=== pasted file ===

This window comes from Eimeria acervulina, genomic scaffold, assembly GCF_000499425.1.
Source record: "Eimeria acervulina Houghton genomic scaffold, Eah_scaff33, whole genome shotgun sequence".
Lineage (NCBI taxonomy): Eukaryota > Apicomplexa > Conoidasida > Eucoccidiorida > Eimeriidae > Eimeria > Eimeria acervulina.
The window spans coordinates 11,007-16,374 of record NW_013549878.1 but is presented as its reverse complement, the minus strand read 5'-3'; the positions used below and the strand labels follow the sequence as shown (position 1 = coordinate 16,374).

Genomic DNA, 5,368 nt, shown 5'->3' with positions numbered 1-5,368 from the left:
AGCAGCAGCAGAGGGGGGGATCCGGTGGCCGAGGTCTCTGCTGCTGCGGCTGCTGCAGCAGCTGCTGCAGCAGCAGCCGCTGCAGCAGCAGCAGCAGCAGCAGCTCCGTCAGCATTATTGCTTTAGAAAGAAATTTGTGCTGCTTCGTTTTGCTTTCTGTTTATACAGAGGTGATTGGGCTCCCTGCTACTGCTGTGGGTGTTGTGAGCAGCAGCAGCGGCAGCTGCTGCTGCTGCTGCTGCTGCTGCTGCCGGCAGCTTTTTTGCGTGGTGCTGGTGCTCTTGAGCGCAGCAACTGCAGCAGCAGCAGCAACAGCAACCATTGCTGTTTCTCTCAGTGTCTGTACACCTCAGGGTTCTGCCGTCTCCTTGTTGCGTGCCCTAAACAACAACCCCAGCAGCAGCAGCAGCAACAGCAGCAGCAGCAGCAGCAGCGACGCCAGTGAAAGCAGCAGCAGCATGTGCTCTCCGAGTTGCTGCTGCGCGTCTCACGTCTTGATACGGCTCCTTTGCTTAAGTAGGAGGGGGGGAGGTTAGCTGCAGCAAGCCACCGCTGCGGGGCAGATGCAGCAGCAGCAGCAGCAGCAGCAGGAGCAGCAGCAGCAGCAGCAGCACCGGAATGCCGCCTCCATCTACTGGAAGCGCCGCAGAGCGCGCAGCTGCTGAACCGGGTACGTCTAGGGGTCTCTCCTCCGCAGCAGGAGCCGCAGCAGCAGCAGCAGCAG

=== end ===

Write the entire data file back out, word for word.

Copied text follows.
This window comes from Eimeria acervulina, genomic scaffold, assembly GCF_000499425.1.
Source record: "Eimeria acervulina Houghton genomic scaffold, Eah_scaff33, whole genome shotgun sequence".
Lineage (NCBI taxonomy): Eukaryota > Apicomplexa > Conoidasida > Eucoccidiorida > Eimeriidae > Eimeria > Eimeria acervulina.
The window spans coordinates 11,007-16,374 of record NW_013549878.1 but is presented as its reverse complement, the minus strand read 5'-3'; the positions used below and the strand labels follow the sequence as shown (position 1 = coordinate 16,374).

Genomic DNA, 5,368 nt, shown 5'->3' with positions numbered 1-5,368 from the left:
AGCAGCAGCAGAGGGGGGGATCCGGTGGCCGAGGTCTCTGCTGCTGCGGCTGCTGCAGCAGCTGCTGCAGCAGCAGCCGCTGCAGCAGCAGCAGCAGCAGCAGCTCCGTCAGCATTATTGCTTTAGAAAGAAATTTGTGCTGCTTCGTTTTGCTTTCTGTTTATACAGAGGTGATTGGGCTCCCTGCTACTGCTGTGGGTGTTGTGAGCAGCAGCAGCGGCAGCTGCTGCTGCTGCTGCTGCTGCTGCTGCCGGCAGCTTTTTTGCGTGGTGCTGGTGCTCTTGAGCGCAGCAACTGCAGCAGCAGCAGCAACAGCAACCATTGCTGTTTCTCTCAGTGTCTGTACACCTCAGGGTTCTGCCGTCTCCTTGTTGCGTGCCCTAAACAACAACCCCAGCAGCAGCAGCAGCAACAGCAGCAGCAGCAGCAGCAGCGACGCCAGTGAAAGCAGCAGCAGCATGTGCTCTCCGAGTTGCTGCTGCGCGTCTCACGTCTTGATACGGCTCCTTTGCTTAAGTAGGAGGGGGGGAGGTTAGCTGCAGCAAGCCACCGCTGCGGGGCAGATGCAGCAGCAGCAGCAGCAGCAGCAGGAGCAGCAGCAGCAGCAGCAGCACCGGAATGCCGCCTCCATCTACTGGAAGCGCCGCAGAGCGCGCAGCTGCTGAACCGGGTACGTCTAGGGGTCTCTCCTCCGCAGCAGGAGCCGCAGCAGCAGCAGCAGCAG